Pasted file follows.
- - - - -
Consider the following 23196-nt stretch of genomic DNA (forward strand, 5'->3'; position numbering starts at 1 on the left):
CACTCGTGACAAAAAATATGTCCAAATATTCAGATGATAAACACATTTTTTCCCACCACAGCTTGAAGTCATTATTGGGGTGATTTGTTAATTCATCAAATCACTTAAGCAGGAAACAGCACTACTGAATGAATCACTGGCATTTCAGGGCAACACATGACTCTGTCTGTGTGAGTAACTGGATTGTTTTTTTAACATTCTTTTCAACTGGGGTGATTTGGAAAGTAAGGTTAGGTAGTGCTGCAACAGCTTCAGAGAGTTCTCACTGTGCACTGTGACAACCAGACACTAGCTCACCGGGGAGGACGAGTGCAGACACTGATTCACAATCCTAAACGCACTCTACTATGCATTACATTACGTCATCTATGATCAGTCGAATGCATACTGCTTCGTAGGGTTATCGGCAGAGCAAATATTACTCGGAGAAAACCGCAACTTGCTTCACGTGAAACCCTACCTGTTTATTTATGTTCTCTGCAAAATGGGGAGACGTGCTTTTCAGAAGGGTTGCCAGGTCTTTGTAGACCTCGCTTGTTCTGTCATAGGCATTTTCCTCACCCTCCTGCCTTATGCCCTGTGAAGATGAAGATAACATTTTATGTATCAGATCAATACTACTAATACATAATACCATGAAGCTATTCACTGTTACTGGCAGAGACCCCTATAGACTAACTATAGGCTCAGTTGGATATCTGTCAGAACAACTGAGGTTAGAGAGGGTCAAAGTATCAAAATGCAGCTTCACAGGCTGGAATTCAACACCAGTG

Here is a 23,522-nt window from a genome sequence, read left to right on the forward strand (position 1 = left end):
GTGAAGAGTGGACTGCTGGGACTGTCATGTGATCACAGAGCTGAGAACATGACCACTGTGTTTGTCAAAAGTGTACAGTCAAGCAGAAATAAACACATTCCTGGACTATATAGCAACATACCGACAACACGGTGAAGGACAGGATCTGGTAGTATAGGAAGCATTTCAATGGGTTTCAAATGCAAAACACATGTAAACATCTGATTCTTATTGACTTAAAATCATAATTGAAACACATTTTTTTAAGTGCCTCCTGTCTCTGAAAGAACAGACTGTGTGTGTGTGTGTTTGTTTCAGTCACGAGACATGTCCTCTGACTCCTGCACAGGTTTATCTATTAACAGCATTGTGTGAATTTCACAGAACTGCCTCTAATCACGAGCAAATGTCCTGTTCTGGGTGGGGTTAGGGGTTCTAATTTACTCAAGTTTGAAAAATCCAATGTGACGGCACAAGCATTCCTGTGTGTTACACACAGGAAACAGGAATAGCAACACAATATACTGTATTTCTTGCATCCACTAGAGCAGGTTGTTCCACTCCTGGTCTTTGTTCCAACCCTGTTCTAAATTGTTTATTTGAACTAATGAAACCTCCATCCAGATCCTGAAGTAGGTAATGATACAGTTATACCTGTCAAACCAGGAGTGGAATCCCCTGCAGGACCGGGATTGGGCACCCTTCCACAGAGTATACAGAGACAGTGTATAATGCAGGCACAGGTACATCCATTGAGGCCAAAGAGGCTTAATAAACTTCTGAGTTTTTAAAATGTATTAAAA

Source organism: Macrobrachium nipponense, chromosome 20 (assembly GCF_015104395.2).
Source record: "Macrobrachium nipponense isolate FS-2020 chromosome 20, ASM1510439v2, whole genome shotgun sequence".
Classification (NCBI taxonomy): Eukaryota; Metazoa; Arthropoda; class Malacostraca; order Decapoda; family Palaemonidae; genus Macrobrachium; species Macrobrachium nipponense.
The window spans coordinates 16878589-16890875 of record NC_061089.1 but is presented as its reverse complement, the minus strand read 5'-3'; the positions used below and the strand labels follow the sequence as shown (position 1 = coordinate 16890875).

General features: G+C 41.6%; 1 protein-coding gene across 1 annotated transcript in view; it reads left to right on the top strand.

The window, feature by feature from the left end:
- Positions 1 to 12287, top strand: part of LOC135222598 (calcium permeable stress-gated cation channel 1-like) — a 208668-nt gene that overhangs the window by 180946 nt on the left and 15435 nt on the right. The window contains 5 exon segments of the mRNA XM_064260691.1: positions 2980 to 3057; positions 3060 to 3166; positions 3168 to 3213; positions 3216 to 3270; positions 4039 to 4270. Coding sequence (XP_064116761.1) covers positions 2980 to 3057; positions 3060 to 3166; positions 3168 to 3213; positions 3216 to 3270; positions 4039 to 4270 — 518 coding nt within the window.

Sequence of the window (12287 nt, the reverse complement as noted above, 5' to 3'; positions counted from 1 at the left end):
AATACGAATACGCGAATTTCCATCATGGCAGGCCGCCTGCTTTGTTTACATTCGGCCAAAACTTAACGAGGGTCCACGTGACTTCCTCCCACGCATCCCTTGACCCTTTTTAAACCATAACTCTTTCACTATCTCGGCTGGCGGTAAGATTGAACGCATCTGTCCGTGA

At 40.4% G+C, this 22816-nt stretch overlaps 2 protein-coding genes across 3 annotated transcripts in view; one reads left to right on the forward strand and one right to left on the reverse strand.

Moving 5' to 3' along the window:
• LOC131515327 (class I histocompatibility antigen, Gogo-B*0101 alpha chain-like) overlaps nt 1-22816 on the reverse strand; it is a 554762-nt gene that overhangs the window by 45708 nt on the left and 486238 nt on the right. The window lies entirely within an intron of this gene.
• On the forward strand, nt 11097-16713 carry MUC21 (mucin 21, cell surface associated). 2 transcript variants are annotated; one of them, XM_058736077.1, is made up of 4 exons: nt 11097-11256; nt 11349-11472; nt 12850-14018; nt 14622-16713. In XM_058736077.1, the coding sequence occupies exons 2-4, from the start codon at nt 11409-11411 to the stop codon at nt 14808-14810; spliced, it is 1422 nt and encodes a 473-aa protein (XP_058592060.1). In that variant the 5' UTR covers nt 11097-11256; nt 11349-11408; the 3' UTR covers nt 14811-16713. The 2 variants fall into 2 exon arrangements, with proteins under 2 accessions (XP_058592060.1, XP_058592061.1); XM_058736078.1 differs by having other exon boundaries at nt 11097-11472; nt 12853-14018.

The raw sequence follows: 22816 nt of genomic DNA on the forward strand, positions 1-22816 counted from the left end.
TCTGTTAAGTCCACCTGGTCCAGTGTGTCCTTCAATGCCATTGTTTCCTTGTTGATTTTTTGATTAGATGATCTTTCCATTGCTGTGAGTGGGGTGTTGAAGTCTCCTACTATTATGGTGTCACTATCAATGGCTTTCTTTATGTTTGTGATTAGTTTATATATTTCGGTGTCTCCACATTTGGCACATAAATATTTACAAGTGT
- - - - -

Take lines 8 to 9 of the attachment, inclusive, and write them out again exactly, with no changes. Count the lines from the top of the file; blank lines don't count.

The window spans coordinates 16878589-16890875 of record NC_061089.1 but is presented as its reverse complement, the minus strand read 5'-3'; the positions used below and the strand labels follow the sequence as shown (position 1 = coordinate 16890875).

General features: G+C 41.6%; 1 protein-coding gene across 1 annotated transcript in view; it reads left to right on the top strand.